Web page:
Police Raid Refugee Center, Arrest 27 Undocumented Migrants

police raid

In a surprise early morning police raid Tuesday, some 60 Italian cops in riot gear, accompanied by police dogs, entered a refugee welcome centre in Rome asking to see the papers of those staying there, and arrested 27 undocumented individuals from Maghreb, Ethiopia and Eritrea.

The counterterrorist raid was part of a nationwide crackdown on illegal immigrants and an effort to bolster security measures in the wake of the November 13 jihadist attacks in Paris. In less than two weeks, the Jubilee Year for Mercy initiated by Pope Francis will be inaugurated in the city of Rome, and organizers expect many millions of pilgrims to visit the city in the upcoming months.

Officials now speak openly of the possibility of terrorists infiltrating the ranks of migrants flooding into the country, after investigations into the Paris attacks revealed that one of the jihadis had come from Syria into France amidst a group of migrants attempting to enter Europe.

The Rome welcome center is run by a group called “friends of Baobab,” a pro-immigrant citizen movement born in 2004. One of the volunteers working at the Baobab center, identified only as Gianluca, said that the group seeks to guarantee the opportunity to seek asylum and the assurance of humanitarian protection for migrants. “Some of the people taken away will be repatriated because they do not meet the requirements of political refugees,” Gianluca said.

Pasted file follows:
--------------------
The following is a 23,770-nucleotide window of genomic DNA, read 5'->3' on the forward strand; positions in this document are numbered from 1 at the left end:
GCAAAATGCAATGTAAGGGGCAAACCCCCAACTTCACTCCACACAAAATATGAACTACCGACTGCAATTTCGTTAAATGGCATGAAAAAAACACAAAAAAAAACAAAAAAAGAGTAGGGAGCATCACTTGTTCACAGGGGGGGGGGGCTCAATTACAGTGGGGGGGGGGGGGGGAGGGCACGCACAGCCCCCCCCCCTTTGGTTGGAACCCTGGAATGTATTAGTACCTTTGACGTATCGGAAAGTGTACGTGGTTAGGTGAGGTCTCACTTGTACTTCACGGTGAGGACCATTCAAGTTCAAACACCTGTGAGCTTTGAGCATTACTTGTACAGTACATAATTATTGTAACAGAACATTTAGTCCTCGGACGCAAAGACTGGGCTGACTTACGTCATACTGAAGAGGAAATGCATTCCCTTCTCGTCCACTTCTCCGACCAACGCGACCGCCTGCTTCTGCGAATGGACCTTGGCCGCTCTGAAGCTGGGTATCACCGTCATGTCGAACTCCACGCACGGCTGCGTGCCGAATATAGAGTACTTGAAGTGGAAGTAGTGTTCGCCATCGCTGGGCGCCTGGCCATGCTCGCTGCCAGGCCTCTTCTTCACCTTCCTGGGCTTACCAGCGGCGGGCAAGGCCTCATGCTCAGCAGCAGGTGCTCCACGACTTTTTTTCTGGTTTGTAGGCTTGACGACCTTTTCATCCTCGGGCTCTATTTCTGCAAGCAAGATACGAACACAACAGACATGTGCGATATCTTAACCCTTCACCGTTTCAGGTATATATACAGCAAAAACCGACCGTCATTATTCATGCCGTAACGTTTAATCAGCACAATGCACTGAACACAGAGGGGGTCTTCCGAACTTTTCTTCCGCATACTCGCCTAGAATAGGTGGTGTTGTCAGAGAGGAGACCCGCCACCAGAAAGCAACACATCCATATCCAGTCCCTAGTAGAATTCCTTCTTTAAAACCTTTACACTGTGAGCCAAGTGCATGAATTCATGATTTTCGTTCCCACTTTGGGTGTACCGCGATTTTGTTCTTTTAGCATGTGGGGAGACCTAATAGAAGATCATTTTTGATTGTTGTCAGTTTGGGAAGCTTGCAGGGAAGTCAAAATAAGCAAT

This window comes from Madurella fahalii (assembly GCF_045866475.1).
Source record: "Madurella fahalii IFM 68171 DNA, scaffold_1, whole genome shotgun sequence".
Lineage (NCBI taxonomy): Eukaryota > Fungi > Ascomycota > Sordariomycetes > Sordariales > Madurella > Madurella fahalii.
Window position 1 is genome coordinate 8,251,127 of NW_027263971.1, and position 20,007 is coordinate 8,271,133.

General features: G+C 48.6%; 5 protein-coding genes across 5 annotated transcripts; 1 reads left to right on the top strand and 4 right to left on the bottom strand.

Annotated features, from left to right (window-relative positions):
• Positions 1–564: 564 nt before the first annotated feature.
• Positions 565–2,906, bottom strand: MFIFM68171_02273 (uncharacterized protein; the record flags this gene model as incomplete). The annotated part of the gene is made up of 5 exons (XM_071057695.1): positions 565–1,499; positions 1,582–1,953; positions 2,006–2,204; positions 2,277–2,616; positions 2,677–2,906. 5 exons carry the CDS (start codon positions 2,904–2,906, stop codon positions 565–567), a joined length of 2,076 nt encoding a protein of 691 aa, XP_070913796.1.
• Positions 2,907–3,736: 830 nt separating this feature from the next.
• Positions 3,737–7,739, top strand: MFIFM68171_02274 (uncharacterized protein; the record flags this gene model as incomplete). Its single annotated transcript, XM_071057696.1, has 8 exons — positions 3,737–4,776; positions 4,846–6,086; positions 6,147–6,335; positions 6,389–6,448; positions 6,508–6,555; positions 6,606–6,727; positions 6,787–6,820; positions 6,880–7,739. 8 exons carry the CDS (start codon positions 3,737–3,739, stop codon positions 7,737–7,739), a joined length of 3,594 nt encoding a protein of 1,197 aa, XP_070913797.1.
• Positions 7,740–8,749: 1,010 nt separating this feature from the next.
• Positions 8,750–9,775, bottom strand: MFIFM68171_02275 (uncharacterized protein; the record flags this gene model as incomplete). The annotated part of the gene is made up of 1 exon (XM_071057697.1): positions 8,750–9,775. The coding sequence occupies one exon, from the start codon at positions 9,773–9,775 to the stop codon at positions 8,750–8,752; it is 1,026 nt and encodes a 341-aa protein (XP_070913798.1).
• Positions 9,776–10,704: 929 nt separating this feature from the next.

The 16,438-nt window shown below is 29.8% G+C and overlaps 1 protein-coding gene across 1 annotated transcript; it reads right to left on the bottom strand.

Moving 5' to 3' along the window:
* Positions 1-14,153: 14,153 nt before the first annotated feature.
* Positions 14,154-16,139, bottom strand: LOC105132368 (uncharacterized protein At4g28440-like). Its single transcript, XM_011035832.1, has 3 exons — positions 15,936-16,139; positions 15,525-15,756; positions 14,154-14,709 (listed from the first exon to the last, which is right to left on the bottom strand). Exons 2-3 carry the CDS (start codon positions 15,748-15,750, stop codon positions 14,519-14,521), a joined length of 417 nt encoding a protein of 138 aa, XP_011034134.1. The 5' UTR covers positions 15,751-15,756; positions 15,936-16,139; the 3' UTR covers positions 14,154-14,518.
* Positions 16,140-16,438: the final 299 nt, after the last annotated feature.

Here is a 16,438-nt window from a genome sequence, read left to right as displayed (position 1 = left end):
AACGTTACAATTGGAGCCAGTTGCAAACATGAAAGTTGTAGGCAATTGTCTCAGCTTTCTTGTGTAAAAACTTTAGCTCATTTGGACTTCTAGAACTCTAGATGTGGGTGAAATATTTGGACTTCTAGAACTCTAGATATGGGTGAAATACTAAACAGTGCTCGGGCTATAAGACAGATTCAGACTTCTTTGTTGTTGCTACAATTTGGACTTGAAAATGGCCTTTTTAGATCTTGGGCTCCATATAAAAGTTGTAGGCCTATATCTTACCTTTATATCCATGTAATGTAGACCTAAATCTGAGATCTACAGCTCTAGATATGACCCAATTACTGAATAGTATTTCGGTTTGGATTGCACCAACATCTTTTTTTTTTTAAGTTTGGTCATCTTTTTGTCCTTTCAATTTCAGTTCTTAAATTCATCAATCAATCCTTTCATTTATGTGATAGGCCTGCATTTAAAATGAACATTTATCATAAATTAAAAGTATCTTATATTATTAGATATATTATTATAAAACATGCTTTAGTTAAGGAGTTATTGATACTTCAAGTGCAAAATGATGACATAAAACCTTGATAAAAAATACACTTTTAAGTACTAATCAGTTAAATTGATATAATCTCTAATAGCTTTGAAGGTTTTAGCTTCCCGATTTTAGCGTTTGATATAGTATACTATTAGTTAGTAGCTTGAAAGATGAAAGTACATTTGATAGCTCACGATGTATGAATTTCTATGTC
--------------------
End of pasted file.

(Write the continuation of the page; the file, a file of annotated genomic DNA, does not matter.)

The leader of the Northern League Party, Matteo Salvini, said the morning raid was a good start, but that far more action was needed.

“What should we do now?” he said. “Deport the illegal immigrants and close the center that hosted them.”

“The reasoning behind the project is very simple,” said the prefect of Rome, Franco Gabrielli. “The Baobab is not the first and will not be the last in a series of operations that we are carrying out all over the city to ascertain the identity of those staying in the city.”

“At this time deportation is not our goal,” Gabrielli said, “but rather to determine as much as possible exactly what is going on in the city and province of Rome.”

Follow Thomas D. Williams on Twitter @tdwilliamsrome


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